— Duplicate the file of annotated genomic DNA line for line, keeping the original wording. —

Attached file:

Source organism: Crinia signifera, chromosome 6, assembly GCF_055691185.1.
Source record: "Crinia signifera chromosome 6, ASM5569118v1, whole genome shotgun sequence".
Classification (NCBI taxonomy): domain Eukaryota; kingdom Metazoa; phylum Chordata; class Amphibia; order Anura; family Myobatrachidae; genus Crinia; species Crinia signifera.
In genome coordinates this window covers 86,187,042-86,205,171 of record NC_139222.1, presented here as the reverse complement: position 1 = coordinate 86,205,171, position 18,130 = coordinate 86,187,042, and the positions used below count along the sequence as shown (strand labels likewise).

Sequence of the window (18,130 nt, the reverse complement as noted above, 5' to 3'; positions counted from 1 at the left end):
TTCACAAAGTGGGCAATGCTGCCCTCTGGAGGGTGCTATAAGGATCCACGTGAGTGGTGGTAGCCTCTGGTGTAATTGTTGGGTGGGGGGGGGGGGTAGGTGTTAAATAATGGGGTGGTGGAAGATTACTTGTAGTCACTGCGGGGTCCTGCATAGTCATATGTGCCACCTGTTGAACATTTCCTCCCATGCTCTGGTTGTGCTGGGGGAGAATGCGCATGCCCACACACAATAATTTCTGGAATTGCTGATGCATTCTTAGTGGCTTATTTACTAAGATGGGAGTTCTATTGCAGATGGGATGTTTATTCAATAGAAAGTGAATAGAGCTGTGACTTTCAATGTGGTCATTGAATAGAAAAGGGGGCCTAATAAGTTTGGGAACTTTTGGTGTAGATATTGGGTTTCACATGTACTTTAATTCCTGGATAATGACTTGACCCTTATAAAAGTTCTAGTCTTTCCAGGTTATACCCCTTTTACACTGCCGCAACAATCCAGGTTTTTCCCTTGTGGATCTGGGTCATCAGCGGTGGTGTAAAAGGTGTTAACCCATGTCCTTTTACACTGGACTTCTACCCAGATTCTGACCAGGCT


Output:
Source organism: Crinia signifera, chromosome 6, assembly GCF_055691185.1.
Source record: "Crinia signifera chromosome 6, ASM5569118v1, whole genome shotgun sequence".
Classification (NCBI taxonomy): domain Eukaryota; kingdom Metazoa; phylum Chordata; class Amphibia; order Anura; family Myobatrachidae; genus Crinia; species Crinia signifera.
In genome coordinates this window covers 86,187,042-86,205,171 of record NC_139222.1, presented here as the reverse complement: position 1 = coordinate 86,205,171, position 18,130 = coordinate 86,187,042, and the positions used below count along the sequence as shown (strand labels likewise).

Sequence of the window (18,130 nt, the reverse complement as noted above, 5' to 3'; positions counted from 1 at the left end):
TTCACAAAGTGGGCAATGCTGCCCTCTGGAGGGTGCTATAAGGATCCACGTGAGTGGTGGTAGCCTCTGGTGTAATTGTTGGGTGGGGGGGGGGGGTAGGTGTTAAATAATGGGGTGGTGGAAGATTACTTGTAGTCACTGCGGGGTCCTGCATAGTCATATGTGCCACCTGTTGAACATTTCCTCCCATGCTCTGGTTGTGCTGGGGGAGAATGCGCATGCCCACACACAATAATTTCTGGAATTGCTGATGCATTCTTAGTGGCTTATTTACTAAGATGGGAGTTCTATTGCAGATGGGATGTTTATTCAATAGAAAGTGAATAGAGCTGTGACTTTCAATGTGGTCATTGAATAGAAAAGGGGGCCTAATAAGTTTGGGAACTTTTGGTGTAGATATTGGGTTTCACATGTACTTTAATTCCTGGATAATGACTTGACCCTTATAAAAGTTCTAGTCTTTCCAGGTTATACCCCTTTTACACTGCCGCAACAATCCAGGTTTTTCCCTTGTGGATCTGGGTCATCAGCGGTGGTGTAAAAGGTGTTAACCCATGTCCTTTTACACTGGACTTCTACCCAGATTCTGACCAGGCT